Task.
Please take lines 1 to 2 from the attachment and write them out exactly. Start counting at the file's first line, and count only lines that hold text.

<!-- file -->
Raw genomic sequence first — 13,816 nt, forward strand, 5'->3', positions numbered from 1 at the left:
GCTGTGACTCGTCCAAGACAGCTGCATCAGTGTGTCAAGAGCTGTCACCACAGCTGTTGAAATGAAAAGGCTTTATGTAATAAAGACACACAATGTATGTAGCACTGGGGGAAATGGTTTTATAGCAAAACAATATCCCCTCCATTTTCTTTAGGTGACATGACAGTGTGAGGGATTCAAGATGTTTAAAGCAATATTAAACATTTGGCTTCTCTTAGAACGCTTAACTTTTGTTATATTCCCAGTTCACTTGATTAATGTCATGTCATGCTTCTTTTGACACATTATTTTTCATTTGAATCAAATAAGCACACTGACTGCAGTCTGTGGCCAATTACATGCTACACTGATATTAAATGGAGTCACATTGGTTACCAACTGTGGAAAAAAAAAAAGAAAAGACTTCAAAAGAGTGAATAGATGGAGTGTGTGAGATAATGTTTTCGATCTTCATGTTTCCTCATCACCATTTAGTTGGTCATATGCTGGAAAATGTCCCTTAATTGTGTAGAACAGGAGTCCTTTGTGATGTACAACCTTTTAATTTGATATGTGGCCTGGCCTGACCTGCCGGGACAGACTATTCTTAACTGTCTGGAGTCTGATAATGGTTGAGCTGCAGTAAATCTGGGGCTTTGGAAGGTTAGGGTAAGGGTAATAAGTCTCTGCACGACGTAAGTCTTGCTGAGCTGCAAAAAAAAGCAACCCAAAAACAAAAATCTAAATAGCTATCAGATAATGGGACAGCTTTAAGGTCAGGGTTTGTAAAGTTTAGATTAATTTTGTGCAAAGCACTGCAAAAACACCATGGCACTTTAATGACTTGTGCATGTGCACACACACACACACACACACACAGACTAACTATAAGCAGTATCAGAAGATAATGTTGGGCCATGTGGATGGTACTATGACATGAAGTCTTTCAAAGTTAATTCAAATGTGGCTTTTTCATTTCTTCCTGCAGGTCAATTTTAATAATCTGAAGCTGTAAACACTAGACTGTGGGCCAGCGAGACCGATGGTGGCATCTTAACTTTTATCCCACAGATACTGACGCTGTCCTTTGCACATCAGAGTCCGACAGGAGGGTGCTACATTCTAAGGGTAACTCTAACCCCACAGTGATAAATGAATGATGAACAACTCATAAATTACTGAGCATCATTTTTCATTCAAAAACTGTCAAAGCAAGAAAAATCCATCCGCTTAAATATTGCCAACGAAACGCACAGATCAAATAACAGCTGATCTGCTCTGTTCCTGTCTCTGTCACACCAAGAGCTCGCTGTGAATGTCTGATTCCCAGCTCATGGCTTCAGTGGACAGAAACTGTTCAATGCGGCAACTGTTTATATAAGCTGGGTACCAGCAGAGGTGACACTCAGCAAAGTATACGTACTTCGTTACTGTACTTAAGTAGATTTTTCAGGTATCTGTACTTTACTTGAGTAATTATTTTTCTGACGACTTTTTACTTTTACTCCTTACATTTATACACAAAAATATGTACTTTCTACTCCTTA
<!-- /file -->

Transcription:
Raw genomic sequence first — 13,816 nt, forward strand, 5'->3', positions numbered from 1 at the left:
GCTGTGACTCGTCCAAGACAGCTGCATCAGTGTGTCAAGAGCTGTCACCACAGCTGTTGAAATGAAAAGGCTTTATGTAATAAAGACACACAATGTATGTAGCACTGGGGGAAATGGTTTTATAGCAAAACAATATCCCCTCCATTTTCTTTAGGTGACATGACAGTGTGAGGGATTCAAGATGTTTAAAGCAATATTAAACATTTGGCTTCTCTTAGAACGCTTAACTTTTGTTATATTCCCAGTTCACTTGATTAATGTCATGTCATGCTTCTTTTGACACATTATTTTTCATTTGAATCAAATAAGCACACTGACTGCAGTCTGTGGCCAATTACATGCTACACTGATATTAAATGGAGTCACATTGGTTACCAACTGTGGAAAAAAAAAAAGAAAAGACTTCAAAAGAGTGAATAGATGGAGTGTGTGAGATAATGTTTTCGATCTTCATGTTTCCTCATCACCATTTAGTTGGTCATATGCTGGAAAATGTCCCTTAATTGTGTAGAACAGGAGTCCTTTGTGATGTACAACCTTTTAATTTGATATGTGGCCTGGCCTGACCTGCCGGGACAGACTATTCTTAACTGTCTGGAGTCTGATAATGGTTGAGCTGCAGTAAATCTGGGGCTTTGGAAGGTTAGGGTAAGGGTAATAAGTCTCTGCACGACGTAAGTCTTGCTGAGCTGCAAAAAAAAGCAACCCAAAAACAAAAATCTAAATAGCTATCAGATAATGGGACAGCTTTAAGGTCAGGGTTTGTAAAGTTTAGATTAATTTTGTGCAAAGCACTGCAAAAACACCATGGCACTTTAATGACTTGTGCATGTGCACACACACACACACACACACACAGACTAACTATAAGCAGTATCAGAAGATAATGTTGGGCCATGTGGATGGTACTATGACATGAAGTCTTTCAAAGTTAATTCAAATGTGGCTTTTTCATTTCTTCCTGCAGGTCAATTTTAATAATCTGAAGCTGTAAACACTAGACTGTGGGCCAGCGAGACCGATGGTGGCATCTTAACTTTTATCCCACAGATACTGACGCTGTCCTTTGCACATCAGAGTCCGACAGGAGGGTGCTACATTCTAAGGGTAACTCTAACCCCACAGTGATAAATGAATGATGAACAACTCATAAATTACTGAGCATCATTTTTCATTCAAAAACTGTCAAAGCAAGAAAAATCCATCCGCTTAAATATTGCCAACGAAACGCACAGATCAAATAACAGCTGATCTGCTCTGTTCCTGTCTCTGTCACACCAAGAGCTCGCTGTGAATGTCTGATTCCCAGCTCATGGCTTCAGTGGACAGAAACTGTTCAATGCGGCAACTGTTTATATAAGCTGGGTACCAGCAGAGGTGACACTCAGCAAAGTATACGTACTTCGTTACTGTACTTAAGTAGATTTTTCAGGTATCTGTACTTTACTTGAGTAATTATTTTTCTGACGACTTTTTACTTTTACTCCTTACATTTATACACAAAAATATGTACTTTCTACTCCTTA